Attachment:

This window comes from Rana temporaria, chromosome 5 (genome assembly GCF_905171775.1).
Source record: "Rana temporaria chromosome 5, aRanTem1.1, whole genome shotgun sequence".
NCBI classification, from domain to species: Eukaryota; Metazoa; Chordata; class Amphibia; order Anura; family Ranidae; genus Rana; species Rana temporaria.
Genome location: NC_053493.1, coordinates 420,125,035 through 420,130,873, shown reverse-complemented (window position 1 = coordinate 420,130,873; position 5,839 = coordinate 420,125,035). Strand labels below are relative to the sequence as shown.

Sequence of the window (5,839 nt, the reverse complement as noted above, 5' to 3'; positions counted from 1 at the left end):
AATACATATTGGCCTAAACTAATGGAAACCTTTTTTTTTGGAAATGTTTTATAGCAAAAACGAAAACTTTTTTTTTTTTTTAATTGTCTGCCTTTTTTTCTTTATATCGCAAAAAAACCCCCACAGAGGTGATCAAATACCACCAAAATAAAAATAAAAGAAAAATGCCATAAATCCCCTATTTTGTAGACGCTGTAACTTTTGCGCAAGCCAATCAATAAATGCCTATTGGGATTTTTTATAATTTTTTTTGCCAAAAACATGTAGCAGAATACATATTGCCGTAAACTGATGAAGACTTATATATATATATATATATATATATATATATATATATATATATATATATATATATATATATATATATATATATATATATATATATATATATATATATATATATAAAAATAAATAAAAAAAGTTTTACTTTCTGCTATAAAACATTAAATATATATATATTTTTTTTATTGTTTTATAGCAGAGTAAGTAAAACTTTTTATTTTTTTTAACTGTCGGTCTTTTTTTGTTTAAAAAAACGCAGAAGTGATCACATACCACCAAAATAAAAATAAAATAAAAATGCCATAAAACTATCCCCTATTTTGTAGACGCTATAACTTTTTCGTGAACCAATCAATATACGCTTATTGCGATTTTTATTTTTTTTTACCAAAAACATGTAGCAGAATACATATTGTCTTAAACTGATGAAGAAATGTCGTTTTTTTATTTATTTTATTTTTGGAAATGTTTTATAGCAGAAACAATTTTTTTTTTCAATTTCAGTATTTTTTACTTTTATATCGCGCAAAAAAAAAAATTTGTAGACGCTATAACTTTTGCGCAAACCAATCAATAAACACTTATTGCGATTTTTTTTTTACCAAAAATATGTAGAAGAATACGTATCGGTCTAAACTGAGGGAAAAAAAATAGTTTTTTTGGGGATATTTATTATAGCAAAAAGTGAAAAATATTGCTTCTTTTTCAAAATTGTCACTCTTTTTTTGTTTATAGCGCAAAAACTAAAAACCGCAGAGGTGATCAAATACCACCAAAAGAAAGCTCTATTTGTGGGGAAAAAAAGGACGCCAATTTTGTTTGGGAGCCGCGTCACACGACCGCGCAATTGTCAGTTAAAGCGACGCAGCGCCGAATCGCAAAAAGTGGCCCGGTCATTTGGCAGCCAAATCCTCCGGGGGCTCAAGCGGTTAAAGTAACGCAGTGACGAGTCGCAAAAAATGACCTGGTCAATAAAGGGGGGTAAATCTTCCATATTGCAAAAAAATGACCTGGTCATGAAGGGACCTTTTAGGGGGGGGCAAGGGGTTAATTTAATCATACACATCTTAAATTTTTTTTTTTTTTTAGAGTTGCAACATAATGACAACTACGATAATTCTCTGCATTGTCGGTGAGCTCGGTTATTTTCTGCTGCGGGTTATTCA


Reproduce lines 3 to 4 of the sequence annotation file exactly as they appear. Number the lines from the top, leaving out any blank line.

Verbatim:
NCBI classification, from domain to species: Eukaryota; Metazoa; Chordata; class Amphibia; order Anura; family Ranidae; genus Rana; species Rana temporaria.
Genome location: NC_053493.1, coordinates 420,125,035 through 420,130,873, shown reverse-complemented (window position 1 = coordinate 420,130,873; position 5,839 = coordinate 420,125,035). Strand labels below are relative to the sequence as shown.